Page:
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Jury to weigh: Was fatal shooting of handcuffed man by police criminal?

Nearly four years ago, the Prince George’s County Police Department arrested one of its own after he fatally shot a handcuffed man six times while the man sat in the front seat of the officer’s police cruiser. Within 24 hours of the man’s death, the officer became the first in the Maryland county’s history charged with murder in connection with actions taken while on duty.

On Tuesday, prosecutors and defense attorneys for the accused officer, Cpl. Michael Owen Jr., agreed on those facts.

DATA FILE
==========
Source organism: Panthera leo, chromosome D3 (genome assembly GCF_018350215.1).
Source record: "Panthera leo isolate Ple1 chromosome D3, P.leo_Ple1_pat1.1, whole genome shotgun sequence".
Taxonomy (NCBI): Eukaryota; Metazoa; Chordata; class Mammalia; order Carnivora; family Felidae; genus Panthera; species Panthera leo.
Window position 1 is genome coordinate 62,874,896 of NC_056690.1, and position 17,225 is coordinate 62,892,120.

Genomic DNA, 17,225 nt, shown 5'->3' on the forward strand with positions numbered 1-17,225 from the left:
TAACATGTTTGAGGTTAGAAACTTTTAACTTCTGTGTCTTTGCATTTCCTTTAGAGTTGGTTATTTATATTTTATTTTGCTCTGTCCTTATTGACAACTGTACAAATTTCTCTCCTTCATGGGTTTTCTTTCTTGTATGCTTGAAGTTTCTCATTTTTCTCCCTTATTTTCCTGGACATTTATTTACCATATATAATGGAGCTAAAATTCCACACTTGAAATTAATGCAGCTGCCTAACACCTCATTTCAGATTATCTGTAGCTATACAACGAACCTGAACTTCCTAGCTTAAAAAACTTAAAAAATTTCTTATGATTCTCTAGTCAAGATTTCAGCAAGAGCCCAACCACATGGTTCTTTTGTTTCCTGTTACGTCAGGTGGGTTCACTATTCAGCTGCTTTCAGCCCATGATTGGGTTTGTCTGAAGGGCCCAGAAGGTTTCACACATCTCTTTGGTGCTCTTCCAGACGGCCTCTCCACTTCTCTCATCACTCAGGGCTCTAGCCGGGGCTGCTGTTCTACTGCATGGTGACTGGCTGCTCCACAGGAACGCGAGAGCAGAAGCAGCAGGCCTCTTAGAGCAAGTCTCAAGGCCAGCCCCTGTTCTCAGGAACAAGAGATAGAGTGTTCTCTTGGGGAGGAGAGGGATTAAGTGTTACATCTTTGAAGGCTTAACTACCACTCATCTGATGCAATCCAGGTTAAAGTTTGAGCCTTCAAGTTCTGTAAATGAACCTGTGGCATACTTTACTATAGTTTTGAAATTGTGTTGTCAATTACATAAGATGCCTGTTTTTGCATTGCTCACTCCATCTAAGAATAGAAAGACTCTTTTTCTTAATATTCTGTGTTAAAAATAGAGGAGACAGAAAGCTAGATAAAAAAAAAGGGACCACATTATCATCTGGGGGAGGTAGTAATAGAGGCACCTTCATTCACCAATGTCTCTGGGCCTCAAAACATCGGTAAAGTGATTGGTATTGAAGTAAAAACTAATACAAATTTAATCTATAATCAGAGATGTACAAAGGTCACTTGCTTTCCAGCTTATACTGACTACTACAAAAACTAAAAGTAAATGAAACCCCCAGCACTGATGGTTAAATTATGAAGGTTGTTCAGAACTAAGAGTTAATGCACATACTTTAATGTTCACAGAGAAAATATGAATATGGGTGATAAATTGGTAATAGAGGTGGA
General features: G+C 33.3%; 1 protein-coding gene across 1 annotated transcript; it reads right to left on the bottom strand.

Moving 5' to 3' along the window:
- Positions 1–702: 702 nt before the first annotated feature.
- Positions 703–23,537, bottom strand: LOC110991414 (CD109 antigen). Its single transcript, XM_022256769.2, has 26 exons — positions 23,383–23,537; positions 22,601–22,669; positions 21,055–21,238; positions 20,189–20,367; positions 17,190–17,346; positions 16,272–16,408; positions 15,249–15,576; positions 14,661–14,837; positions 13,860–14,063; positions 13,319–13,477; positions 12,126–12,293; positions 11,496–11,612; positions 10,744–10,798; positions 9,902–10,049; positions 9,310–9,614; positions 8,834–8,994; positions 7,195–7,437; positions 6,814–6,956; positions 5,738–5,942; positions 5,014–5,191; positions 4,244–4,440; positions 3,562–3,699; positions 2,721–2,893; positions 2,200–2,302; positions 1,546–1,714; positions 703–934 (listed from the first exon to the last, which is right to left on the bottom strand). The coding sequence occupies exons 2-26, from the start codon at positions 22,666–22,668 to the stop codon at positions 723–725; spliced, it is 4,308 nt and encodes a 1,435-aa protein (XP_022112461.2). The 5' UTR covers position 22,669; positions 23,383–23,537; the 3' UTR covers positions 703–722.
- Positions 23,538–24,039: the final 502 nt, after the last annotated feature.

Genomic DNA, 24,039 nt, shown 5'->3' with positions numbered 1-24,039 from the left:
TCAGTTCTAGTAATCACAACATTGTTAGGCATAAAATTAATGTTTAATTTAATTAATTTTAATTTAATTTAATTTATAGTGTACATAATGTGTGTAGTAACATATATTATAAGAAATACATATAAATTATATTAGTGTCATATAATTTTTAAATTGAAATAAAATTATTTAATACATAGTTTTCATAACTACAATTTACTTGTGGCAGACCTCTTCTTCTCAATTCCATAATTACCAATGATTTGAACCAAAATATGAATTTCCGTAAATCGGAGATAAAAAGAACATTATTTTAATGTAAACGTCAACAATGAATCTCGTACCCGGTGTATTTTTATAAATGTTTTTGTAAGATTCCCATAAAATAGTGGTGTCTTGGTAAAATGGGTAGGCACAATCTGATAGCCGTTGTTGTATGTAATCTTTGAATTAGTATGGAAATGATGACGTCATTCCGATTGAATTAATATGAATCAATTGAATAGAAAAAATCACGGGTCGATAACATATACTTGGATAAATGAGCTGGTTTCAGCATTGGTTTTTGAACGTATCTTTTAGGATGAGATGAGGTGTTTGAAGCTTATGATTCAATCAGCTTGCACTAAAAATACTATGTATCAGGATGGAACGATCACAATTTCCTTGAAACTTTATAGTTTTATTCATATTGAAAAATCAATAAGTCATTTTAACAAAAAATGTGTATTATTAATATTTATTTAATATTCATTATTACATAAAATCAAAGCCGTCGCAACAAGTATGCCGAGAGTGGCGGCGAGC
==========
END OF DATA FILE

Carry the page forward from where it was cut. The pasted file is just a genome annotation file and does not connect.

But their views on much else — the officer’s motive, the police investigation, whether the shooting was a justified use of force — greatly differ, conflicts that a Prince George’s County jury will weigh over the next two weeks at Owen’s trial. Was it a case of murder or self-defense?

Opening statements in the trial began Tuesday morning before a full courtroom. Many of the people seated in the gallery were there to support the family of 43-year-old William Green, the man whom Owen fatally shot on Jan. 27, 2020.

Joel Patterson, the chief of the State’s Attorney’s Public Integrity Unit in Prince George’s County, said officers are required to “respect the sanctity of human life” — something he argued Owen did not do when he fired his gun seven times at Green, six of the shots hitting the man.

“William Howard Green posed no threat,” Patterson said. “He posed no threat whatsoever.”